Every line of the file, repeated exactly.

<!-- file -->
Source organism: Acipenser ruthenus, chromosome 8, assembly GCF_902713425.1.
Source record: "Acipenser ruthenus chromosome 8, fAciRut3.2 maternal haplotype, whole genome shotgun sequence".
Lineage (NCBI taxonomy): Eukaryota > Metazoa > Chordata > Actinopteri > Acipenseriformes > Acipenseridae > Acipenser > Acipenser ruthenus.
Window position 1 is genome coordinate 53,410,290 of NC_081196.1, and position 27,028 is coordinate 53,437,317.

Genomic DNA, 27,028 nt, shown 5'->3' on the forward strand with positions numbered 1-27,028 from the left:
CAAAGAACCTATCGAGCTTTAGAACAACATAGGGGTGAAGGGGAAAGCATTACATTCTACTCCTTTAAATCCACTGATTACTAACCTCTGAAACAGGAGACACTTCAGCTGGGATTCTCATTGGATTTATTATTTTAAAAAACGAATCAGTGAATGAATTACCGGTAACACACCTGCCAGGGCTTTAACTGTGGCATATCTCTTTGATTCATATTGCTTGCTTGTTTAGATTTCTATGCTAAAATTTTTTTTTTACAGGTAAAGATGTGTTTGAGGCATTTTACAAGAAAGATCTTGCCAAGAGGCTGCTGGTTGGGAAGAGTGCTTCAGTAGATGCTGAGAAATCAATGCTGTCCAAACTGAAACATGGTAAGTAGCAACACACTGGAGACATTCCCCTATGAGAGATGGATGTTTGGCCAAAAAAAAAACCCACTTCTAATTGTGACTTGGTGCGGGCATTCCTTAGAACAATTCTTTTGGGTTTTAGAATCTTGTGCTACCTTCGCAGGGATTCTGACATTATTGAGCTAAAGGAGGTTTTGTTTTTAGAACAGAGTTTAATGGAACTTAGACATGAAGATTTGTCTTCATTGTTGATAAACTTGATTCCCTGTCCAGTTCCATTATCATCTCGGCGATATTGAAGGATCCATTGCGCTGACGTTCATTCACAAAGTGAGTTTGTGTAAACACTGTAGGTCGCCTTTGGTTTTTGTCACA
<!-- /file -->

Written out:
Source organism: Acipenser ruthenus, chromosome 8, assembly GCF_902713425.1.
Source record: "Acipenser ruthenus chromosome 8, fAciRut3.2 maternal haplotype, whole genome shotgun sequence".
Lineage (NCBI taxonomy): Eukaryota > Metazoa > Chordata > Actinopteri > Acipenseriformes > Acipenseridae > Acipenser > Acipenser ruthenus.
Window position 1 is genome coordinate 53,410,290 of NC_081196.1, and position 27,028 is coordinate 53,437,317.

Genomic DNA, 27,028 nt, shown 5'->3' on the forward strand with positions numbered 1-27,028 from the left:
CAAAGAACCTATCGAGCTTTAGAACAACATAGGGGTGAAGGGGAAAGCATTACATTCTACTCCTTTAAATCCACTGATTACTAACCTCTGAAACAGGAGACACTTCAGCTGGGATTCTCATTGGATTTATTATTTTAAAAAACGAATCAGTGAATGAATTACCGGTAACACACCTGCCAGGGCTTTAACTGTGGCATATCTCTTTGATTCATATTGCTTGCTTGTTTAGATTTCTATGCTAAAATTTTTTTTTTACAGGTAAAGATGTGTTTGAGGCATTTTACAAGAAAGATCTTGCCAAGAGGCTGCTGGTTGGGAAGAGTGCTTCAGTAGATGCTGAGAAATCAATGCTGTCCAAACTGAAACATGGTAAGTAGCAACACACTGGAGACATTCCCCTATGAGAGATGGATGTTTGGCCAAAAAAAAAACCCACTTCTAATTGTGACTTGGTGCGGGCATTCCTTAGAACAATTCTTTTGGGTTTTAGAATCTTGTGCTACCTTCGCAGGGATTCTGACATTATTGAGCTAAAGGAGGTTTTGTTTTTAGAACAGAGTTTAATGGAACTTAGACATGAAGATTTGTCTTCATTGTTGATAAACTTGATTCCCTGTCCAGTTCCATTATCATCTCGGCGATATTGAAGGATCCATTGCGCTGACGTTCATTCACAAAGTGAGTTTGTGTAAACACTGTAGGTCGCCTTTGGTTTTTGTCACA